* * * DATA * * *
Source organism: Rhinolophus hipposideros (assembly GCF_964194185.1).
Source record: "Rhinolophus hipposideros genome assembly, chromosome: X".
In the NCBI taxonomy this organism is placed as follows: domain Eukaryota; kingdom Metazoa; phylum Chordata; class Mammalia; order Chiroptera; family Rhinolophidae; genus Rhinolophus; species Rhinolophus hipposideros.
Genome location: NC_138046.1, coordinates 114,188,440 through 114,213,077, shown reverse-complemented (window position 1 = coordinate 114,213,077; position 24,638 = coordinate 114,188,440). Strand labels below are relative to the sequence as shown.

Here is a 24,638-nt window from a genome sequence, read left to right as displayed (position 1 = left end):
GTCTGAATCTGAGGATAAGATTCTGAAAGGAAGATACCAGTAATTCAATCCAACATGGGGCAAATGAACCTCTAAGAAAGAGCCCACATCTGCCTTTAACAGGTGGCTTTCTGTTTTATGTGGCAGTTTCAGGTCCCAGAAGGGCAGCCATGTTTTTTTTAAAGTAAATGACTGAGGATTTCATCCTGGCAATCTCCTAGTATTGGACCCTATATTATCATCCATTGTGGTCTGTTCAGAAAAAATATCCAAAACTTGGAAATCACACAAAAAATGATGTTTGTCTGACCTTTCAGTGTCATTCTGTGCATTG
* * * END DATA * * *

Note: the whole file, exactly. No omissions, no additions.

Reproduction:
Source organism: Rhinolophus hipposideros (assembly GCF_964194185.1).
Source record: "Rhinolophus hipposideros genome assembly, chromosome: X".
In the NCBI taxonomy this organism is placed as follows: domain Eukaryota; kingdom Metazoa; phylum Chordata; class Mammalia; order Chiroptera; family Rhinolophidae; genus Rhinolophus; species Rhinolophus hipposideros.
Genome location: NC_138046.1, coordinates 114,188,440 through 114,213,077, shown reverse-complemented (window position 1 = coordinate 114,213,077; position 24,638 = coordinate 114,188,440). Strand labels below are relative to the sequence as shown.

Here is a 24,638-nt window from a genome sequence, read left to right as displayed (position 1 = left end):
GTCTGAATCTGAGGATAAGATTCTGAAAGGAAGATACCAGTAATTCAATCCAACATGGGGCAAATGAACCTCTAAGAAAGAGCCCACATCTGCCTTTAACAGGTGGCTTTCTGTTTTATGTGGCAGTTTCAGGTCCCAGAAGGGCAGCCATGTTTTTTTTAAAGTAAATGACTGAGGATTTCATCCTGGCAATCTCCTAGTATTGGACCCTATATTATCATCCATTGTGGTCTGTTCAGAAAAAATATCCAAAACTTGGAAATCACACAAAAAATGATGTTTGTCTGACCTTTCAGTGTCATTCTGTGCATTG